Erik Edson at Confederation Centre Art Gallery, Charlottetown
By Jon Claytor
The moment you walk up the Confederation
Erik Edson, ruins, 2017, hand printed and found fabric on support (photo: Ben Kinder)
At the entrance is Edson’s immersive, large-scale installation ruins. Soft silhouettes in black on yellow of a whimsical and idealized Canadian landscape stretch from floor to ceiling. The trees, hills, and houses appear perfect and pure, but then we notice all is not well in this utopia. A ladder reaches upwards, hopefully, but without destination. Landmasses are disconnected. The trees have soft padded tongues. A door, or entrance, is cut into the landscape but leads to nowhere. On the other side of the room, Edson has placed a small platform or lookout from which the viewer can reflect on this iconic landscape, but it is blocked slightly by the placement of a rudimentary wall. We are invited to contemplate the forms, find the obscured beauty and hidden flaws, and perhaps realize that only by striving for perfection can we really discover the defects of our perception.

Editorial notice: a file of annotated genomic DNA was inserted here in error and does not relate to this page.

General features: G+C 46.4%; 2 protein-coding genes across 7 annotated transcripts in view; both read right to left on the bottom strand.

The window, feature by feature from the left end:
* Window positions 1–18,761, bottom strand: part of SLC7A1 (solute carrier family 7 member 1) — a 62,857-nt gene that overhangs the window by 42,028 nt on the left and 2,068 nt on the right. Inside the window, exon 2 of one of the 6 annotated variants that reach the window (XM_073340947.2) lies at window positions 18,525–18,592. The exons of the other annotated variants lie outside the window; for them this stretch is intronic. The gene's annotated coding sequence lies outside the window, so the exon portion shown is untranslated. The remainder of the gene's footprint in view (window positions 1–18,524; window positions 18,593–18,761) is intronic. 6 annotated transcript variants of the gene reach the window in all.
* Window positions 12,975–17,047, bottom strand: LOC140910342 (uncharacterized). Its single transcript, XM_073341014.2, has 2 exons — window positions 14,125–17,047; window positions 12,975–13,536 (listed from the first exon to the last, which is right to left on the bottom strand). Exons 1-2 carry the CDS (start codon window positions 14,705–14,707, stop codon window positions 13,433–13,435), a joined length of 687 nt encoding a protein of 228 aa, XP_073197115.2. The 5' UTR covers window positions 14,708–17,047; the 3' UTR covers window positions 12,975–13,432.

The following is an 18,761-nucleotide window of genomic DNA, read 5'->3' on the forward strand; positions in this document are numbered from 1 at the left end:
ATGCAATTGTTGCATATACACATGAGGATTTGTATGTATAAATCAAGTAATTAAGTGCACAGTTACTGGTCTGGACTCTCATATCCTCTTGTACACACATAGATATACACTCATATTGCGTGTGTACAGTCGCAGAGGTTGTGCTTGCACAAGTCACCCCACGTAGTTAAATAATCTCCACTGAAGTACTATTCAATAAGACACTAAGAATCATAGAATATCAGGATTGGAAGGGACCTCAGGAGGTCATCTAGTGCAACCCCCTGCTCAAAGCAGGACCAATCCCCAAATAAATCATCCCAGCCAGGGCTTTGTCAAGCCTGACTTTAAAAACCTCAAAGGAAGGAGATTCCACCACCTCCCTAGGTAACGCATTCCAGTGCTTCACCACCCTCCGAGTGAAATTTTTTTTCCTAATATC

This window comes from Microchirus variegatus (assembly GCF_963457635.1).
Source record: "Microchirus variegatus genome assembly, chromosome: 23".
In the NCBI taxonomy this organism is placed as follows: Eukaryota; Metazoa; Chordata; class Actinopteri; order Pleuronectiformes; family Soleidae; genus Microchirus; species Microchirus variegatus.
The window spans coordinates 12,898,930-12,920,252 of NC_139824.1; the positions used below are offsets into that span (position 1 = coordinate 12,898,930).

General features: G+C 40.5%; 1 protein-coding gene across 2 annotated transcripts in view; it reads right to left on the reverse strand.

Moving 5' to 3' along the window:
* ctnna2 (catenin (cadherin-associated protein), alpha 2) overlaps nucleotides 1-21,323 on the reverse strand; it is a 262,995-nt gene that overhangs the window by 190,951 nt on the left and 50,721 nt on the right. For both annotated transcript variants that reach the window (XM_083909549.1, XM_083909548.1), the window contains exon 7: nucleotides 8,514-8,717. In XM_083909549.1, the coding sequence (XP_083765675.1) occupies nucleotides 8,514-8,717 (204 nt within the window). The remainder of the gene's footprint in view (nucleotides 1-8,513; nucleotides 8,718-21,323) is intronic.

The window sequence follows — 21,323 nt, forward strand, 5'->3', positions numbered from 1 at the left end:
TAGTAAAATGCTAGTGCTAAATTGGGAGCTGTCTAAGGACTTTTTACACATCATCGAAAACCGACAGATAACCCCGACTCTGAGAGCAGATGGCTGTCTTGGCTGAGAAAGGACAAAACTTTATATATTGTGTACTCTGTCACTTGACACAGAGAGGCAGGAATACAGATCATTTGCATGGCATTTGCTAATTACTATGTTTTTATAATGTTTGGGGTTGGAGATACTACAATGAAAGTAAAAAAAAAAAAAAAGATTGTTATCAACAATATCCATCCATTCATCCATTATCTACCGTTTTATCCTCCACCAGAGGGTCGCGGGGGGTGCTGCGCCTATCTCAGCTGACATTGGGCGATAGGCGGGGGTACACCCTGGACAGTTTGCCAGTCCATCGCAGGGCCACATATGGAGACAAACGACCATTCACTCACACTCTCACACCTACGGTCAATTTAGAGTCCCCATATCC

This introductory installation acts as a key to unlocking the rest of the exhibition. Included amongst the plethora of works are large prints of bears and other animals overlaid with diagrams, a soft green velvet basketball court, and fabric paintings with cutout recesses. Everywhere Edson plays with the iconic, the hidden, and the obscure to point us towards re-evaluating what we find around us. This strange and beautiful world he has created is simply a guide to discovering the equally strange and beautiful world we live in every day.
Erik Edson: Other Stories continues until May 5.
Confederation Centre Art Gallery: https://confederationcentre.com/whats-on/erik-edson-other-stories/
The gallery is accessible.
Jon Claytor is an artist living and working in Sackville, New Brunswick. He is the co-founder of Sappyfest and Thunder & Lightning Ideas Ltd.